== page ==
Braddock Farms, which sits on a previously abandoned lot, is in its fifth full growing season and is considered one of Grow Pittsburgh’s most successful undertakings.  The Braddock farm site relies on exhaustive planting methods and an all-organic approach of growing.  Fresh produce, vegetables, and herbs from the site are sent to local restaurants.  In addition to producing mostly organic and fresh produce; Braddock Farms also manages a fresh market stand for local residents.  The Braddock Farms aims to create a sustainable venture that educates community members.  “Our Braddock Farms and Frick Greenhouse program demonstrate sustainable food production in a city environment, and our community gardening program puts that knowledge in the hands of community members,” Pezzino explained.

The Edible Schoolyard has become increasingly popular in the Pittsburgh Public School District

Another project Grow Pittsburgh has undertaken, which has become widely popular in the Pittsburgh community is the Edible Schoolyard.  The program, which has been implemented in six Pittsburgh city schools focuses on educating children about healthy lifestyles and the importance of a healthy diet by implementing gardening activities into school curriculums.  Every spring students at one of the six schools prepare garden beds and plant seeds.  The students then harvest their produce and sample it when they arrive back to school in the fall.  At the end of the growing season a live cooking demonstration is carried out by local chefs called Chef in the Garden.  Much of the produce that is harvested during the school year is distributed to students, a culinary arts program at a nearby high school and food banks throughout Pittsburgh.  The hope is that by fostering a curiosity of a healthy diet at a young age will enlighten current and future generations on the benefits of having healthy eating habits.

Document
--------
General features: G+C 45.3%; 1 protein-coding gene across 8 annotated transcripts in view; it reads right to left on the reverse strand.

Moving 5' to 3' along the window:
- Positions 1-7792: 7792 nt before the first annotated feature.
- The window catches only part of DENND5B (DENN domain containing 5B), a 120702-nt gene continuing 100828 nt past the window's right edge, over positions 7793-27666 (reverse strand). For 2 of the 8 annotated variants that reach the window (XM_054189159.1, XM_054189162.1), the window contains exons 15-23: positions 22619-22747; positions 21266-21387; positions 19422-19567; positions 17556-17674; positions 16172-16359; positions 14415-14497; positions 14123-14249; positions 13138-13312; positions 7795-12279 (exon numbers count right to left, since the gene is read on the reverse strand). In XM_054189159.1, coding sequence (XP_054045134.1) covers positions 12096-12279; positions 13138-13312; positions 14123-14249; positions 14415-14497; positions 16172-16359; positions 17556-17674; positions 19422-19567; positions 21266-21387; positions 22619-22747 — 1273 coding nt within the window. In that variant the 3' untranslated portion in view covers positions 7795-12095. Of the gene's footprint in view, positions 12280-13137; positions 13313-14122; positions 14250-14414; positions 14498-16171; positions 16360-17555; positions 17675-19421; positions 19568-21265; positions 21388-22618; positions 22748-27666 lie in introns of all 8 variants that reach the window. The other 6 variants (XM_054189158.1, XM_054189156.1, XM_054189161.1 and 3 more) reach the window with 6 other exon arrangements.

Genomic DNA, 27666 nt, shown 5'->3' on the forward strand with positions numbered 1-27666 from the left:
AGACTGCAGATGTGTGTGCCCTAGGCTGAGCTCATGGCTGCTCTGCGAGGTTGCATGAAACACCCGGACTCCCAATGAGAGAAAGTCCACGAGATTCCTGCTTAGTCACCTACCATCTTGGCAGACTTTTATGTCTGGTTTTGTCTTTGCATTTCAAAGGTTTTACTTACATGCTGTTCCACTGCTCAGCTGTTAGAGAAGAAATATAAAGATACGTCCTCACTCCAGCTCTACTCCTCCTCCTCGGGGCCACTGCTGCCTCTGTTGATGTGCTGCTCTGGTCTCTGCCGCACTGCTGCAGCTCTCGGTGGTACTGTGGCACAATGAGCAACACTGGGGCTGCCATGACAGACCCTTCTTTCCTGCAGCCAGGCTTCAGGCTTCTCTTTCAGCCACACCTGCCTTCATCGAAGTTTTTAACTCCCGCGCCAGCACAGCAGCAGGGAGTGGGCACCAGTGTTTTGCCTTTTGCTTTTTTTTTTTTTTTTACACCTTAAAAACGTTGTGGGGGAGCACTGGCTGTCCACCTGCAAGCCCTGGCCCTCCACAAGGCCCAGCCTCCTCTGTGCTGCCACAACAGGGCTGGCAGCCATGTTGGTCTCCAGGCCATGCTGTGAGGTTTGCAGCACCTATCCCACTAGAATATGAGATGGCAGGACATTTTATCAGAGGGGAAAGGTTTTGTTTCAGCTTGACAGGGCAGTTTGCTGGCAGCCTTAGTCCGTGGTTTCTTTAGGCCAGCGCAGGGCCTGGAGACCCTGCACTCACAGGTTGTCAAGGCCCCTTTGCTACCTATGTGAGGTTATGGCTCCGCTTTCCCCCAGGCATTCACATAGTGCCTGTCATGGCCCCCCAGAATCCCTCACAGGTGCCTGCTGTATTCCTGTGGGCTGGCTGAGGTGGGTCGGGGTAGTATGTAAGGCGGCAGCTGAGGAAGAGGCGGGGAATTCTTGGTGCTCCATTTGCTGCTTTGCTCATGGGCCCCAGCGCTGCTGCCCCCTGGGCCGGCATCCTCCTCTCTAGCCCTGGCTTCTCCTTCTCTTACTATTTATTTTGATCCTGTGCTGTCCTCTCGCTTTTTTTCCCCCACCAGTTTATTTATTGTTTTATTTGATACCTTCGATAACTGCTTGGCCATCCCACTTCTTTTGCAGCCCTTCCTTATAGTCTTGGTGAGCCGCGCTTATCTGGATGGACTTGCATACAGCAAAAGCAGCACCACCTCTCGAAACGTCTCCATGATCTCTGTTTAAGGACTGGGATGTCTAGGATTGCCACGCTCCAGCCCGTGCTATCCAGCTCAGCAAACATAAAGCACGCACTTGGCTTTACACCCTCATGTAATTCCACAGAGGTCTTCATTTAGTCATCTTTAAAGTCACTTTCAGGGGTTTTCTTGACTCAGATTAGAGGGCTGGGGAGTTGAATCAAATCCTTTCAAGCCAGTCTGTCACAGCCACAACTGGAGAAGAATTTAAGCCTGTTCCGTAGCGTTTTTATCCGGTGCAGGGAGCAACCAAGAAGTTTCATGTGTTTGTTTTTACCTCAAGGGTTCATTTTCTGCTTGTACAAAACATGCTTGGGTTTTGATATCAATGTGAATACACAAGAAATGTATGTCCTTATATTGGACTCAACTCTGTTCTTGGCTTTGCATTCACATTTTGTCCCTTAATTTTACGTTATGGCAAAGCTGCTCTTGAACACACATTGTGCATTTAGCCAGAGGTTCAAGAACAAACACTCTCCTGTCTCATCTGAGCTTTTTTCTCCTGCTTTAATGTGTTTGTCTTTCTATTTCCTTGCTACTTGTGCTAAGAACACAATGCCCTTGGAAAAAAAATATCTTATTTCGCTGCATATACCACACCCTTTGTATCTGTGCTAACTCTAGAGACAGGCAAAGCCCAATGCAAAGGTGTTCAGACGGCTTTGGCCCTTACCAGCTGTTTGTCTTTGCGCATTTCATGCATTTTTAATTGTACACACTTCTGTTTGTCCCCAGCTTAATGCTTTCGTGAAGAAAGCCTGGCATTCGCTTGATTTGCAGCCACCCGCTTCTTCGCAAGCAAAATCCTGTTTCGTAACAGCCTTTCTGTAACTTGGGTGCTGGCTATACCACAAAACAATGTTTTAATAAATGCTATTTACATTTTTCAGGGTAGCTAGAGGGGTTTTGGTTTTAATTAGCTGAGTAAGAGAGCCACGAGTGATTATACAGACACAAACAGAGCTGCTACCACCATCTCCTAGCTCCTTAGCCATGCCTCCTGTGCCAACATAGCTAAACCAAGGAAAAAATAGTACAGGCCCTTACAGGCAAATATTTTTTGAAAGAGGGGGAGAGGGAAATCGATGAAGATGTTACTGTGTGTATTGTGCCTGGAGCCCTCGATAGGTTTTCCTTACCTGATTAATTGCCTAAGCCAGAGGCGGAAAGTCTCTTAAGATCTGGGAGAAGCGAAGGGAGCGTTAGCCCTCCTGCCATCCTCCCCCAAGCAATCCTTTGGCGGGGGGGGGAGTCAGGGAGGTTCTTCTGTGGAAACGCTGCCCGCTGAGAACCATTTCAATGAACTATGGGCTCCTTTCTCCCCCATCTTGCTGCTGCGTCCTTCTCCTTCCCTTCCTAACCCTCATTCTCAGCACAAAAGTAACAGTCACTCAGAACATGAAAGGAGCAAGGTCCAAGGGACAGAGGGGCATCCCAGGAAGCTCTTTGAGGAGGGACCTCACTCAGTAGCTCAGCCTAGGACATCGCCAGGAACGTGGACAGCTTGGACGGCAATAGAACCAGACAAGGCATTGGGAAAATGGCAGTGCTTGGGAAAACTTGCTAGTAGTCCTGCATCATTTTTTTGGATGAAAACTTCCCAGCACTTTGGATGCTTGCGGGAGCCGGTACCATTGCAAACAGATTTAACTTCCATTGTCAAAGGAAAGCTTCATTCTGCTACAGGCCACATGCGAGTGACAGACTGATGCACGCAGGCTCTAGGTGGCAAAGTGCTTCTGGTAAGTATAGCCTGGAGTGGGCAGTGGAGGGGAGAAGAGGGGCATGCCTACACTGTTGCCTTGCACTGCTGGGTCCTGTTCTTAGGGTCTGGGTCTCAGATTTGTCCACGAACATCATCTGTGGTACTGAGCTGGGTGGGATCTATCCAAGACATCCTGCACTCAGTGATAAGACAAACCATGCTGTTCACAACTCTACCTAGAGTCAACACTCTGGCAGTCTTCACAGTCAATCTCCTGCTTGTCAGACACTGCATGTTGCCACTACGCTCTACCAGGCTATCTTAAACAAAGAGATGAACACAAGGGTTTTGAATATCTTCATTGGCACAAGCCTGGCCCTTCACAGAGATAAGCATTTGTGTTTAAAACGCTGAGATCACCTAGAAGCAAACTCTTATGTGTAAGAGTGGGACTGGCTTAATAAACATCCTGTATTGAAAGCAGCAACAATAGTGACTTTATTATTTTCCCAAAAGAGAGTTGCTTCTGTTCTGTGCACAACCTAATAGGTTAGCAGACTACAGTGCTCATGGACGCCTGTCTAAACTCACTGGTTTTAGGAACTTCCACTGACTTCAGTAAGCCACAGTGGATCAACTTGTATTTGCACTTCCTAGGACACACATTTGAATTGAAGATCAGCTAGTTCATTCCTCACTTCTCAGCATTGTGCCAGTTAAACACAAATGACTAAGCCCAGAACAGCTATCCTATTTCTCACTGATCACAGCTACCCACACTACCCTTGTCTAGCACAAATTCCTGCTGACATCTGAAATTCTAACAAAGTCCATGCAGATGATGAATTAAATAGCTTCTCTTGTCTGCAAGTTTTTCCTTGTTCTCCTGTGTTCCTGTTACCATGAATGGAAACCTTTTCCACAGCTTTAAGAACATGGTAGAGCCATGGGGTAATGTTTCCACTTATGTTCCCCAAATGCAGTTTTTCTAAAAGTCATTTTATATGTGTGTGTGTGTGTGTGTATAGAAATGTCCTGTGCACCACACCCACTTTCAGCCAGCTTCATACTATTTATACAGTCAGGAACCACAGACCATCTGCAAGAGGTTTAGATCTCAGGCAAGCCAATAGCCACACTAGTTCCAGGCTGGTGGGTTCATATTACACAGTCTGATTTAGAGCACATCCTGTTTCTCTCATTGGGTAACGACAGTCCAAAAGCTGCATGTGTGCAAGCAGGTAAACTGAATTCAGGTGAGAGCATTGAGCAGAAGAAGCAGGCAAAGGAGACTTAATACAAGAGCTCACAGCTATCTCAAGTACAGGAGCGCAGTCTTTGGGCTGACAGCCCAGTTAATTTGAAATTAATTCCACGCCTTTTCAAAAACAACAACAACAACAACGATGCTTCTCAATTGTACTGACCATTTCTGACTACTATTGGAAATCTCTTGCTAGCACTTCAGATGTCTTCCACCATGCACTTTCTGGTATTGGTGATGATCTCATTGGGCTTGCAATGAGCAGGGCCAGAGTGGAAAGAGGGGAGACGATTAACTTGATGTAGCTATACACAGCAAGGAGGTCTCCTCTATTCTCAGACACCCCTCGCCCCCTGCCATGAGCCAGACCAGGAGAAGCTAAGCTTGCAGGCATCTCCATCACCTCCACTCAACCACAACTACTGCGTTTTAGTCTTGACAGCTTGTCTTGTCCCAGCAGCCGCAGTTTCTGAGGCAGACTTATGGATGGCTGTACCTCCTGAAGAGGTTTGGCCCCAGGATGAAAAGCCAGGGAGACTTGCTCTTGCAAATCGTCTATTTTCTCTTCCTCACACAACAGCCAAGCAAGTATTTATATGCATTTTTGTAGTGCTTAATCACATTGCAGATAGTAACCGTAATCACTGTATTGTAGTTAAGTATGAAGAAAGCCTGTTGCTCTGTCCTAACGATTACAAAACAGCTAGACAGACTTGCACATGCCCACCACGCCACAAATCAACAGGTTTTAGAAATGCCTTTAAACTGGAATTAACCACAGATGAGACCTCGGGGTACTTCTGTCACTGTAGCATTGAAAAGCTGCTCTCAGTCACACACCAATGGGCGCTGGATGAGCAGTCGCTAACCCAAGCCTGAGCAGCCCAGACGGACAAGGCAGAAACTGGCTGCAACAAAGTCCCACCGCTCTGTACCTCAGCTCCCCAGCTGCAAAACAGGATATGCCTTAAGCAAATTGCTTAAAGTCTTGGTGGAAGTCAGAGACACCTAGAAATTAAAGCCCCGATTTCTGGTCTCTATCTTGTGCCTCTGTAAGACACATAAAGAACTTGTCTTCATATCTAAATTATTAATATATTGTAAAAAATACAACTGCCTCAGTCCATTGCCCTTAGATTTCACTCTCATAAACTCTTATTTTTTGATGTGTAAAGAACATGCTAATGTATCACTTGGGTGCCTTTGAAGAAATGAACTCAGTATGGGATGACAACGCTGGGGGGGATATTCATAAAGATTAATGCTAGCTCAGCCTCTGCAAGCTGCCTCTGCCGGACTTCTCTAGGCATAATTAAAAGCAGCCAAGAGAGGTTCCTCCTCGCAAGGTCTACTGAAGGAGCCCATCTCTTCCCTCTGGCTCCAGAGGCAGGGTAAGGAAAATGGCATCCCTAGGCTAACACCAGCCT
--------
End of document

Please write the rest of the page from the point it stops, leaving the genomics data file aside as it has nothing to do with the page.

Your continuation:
Pezzino stresses the importance of educating young people early about living a healthy lifestyle. “Nowadays many kids, especially in urban environments, don’t know where their food comes from. They think it comes from a grocery store. And many of their parents don’t know a lot more about it,” Pezzino stated.  Not only do students benefit from the gardens, but community members are also encouraged to participate in the program.  Classes discussing how to begin and tend a garden are offered to willing participants and in some instances the gardens at these schools are designated as community gardens where everyone can take part in planting and harvesting.

The programs instituted by Grow Pittsburgh are a step in the right direction to making sure people in at-risk communities are receiving a proper nutritional lifestyle.  Grow Pittsburgh provides an affordable and healthy outlet to people living in communities where access to things we take for granted are not as easy to come by.  Grow Pittsburgh does more than just provide a way for people to live healthy.  It educates and strengthens the bonds between members of a community.